Saturday, 25 September 2021

Funding fears for Henley HandyBus

A CHARITY which transports elderly and disabled people could have its funding cut.

A CHARITY which transports elderly and disabled people could have its funding cut.

The Henley and District HandyBus, which celebrated its 30th anniversary with a collection in the town centre on Saturday, receives the majority of its funding from Oxfordshire County Council.

The authority has reduced its supported transport budget by a fifth, a total of £6.3million, but now needs to find at least another £2.6million in savings.

This means looking at supported transport services which it is not required to provide by law.

A public consultation on the proposals and changes to subsidised bus services and Dial-a-Ride has begun and will run until September 14.

Phil Perry, chairman of the Henley HandyBus, said: ?The Handybus has been in operation for 30 years and on Saturday we wanted to remind Henley what a great service it does for the people of the town and to raise a little bit of income.

?We also want to make people aware that the county council is in the process of reviewing and restricting funding for community transport.

?Disabled, elderly and low mobility people will be the ones they wish to protect and here we are with the perfect bus to carry these kinds of people.?

Mr Perry said the charity had to make its case to the county. He said: ?We have to make a submission for why we should be protected and we think we have got a very good story to tell.

?The subsidy from Oxfordshire County Council is the bulk of our income. Without that level of money we can?t run this bus. We would have to seek that money from somewhere else ? goodness knows where.

?We will be making our submission to make sure they understand what our bus is and what we do. We?ll give them data, so they can make their minds up.?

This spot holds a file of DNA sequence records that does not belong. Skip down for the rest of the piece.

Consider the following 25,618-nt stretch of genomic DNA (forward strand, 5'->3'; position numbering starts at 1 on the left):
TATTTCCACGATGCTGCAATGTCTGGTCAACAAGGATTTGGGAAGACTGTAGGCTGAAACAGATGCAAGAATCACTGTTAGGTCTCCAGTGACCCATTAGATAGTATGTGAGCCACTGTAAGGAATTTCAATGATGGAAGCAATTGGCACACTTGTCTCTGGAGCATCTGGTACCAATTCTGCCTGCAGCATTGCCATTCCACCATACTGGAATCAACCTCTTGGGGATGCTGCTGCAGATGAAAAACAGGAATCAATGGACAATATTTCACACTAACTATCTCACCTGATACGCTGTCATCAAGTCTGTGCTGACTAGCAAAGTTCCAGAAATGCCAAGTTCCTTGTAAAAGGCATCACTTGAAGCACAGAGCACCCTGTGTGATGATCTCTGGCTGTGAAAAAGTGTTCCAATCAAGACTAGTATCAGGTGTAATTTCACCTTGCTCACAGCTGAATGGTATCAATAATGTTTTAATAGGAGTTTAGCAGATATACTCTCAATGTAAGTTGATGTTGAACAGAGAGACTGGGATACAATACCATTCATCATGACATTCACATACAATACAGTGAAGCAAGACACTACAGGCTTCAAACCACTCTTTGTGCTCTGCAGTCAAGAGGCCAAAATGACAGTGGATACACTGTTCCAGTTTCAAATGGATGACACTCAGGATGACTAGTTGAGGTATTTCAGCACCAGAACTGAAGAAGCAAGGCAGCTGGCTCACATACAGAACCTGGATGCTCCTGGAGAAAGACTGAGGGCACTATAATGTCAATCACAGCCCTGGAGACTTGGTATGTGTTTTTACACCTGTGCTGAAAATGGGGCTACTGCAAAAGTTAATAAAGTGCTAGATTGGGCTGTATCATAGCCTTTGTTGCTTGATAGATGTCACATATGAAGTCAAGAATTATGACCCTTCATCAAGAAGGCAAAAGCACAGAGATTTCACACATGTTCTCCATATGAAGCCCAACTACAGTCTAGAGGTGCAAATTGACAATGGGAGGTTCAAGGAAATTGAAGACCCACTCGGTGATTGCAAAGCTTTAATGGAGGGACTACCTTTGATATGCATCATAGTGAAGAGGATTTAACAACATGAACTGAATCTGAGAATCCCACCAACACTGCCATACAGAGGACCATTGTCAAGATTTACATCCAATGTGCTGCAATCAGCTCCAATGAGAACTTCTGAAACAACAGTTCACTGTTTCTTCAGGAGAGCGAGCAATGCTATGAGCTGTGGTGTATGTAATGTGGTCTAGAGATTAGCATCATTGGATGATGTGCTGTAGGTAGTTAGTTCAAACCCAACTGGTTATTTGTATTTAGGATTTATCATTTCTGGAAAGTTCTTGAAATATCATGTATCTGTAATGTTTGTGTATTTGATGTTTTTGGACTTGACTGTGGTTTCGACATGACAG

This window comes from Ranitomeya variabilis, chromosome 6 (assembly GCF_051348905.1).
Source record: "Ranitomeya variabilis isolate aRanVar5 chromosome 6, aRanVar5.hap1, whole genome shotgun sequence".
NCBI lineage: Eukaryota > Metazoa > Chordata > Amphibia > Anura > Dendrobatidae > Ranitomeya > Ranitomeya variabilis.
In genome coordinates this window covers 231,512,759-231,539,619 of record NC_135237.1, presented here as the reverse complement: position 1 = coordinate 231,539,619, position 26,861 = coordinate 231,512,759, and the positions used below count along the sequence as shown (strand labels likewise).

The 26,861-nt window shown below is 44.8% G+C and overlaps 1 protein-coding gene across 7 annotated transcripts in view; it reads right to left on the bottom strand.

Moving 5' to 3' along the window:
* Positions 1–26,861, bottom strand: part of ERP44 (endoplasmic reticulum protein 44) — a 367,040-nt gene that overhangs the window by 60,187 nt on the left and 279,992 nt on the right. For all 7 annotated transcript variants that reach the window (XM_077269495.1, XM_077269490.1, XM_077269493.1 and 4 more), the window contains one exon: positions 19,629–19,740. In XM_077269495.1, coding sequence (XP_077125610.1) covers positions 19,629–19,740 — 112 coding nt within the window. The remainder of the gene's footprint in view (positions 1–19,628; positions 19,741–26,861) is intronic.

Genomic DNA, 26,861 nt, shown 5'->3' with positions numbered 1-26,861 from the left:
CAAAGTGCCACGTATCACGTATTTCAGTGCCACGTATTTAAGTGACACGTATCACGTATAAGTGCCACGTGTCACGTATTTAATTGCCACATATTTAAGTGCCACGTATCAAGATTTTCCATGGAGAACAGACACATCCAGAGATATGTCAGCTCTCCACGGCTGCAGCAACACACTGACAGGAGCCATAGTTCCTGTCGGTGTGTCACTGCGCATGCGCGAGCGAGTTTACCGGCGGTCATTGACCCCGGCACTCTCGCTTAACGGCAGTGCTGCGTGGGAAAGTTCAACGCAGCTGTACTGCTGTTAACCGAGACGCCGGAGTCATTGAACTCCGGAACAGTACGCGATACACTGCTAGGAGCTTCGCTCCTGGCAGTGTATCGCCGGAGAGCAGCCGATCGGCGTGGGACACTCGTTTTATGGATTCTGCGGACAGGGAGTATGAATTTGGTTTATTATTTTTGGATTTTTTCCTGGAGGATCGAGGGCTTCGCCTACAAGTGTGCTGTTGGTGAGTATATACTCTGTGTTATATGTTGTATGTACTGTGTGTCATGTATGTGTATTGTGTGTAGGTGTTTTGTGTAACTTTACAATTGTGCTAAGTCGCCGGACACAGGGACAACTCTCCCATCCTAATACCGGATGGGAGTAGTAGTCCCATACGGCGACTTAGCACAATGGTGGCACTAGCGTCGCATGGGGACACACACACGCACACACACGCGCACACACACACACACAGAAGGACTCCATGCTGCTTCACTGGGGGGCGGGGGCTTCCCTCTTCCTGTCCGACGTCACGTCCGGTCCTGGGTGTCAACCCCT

Treasurer Rob Fordham said the charity was concerned that if its council subsidy was cut it would become difficult to replace the bus in years to come as the charity wouldn?t be able to put any money aside.

?The long-term future of the Handybus would put into question,? he said.

On Saturday, the charity?s new bus was parked in Market Place so visitors could take a look. The service was started in 1985 by Henley Lions Club when a bus was bought following a fund-raising campaign.

Now it provides services for organisations including the Henley Stroke Club, the Over-60s Club, the Meteor Club, care homes and others. It also offers a shopping trip to Reading twice a month.

Volunteers raised £423.01 in their collection tins on Saturday and also received a donation of £100.

A public meeting will be held in Henley town hall on Thursday, September 3 at 7pm to discuss the county council?s proposals.

It is considering three options:

Withdrawing all bus subsidies.

Reducing funding to subsidised bus services and adopting the principle of prioritising, where possible, services most likely to be used by the elderly and disabled.

Ending direct funding of the Dial-a-Ride service and encouraging community transport groups across the county to deliver a replacement service.

In its consultation, the council says: ?As far as possible, we are trying to make savings in supported transport by running services more efficiently.

?We have identified that we can achieve nearly £3.7million in savings by bringing together all the supported transport services we operate and fund. However, this is not enough.

?Currently Oxfordshire County Council subsidises more than 100 bus services in the county, which makes up about nine per cent of the bus network. This means that more than nine out of 10 services run without any public subsidy.?

To respond to the consultation, visit

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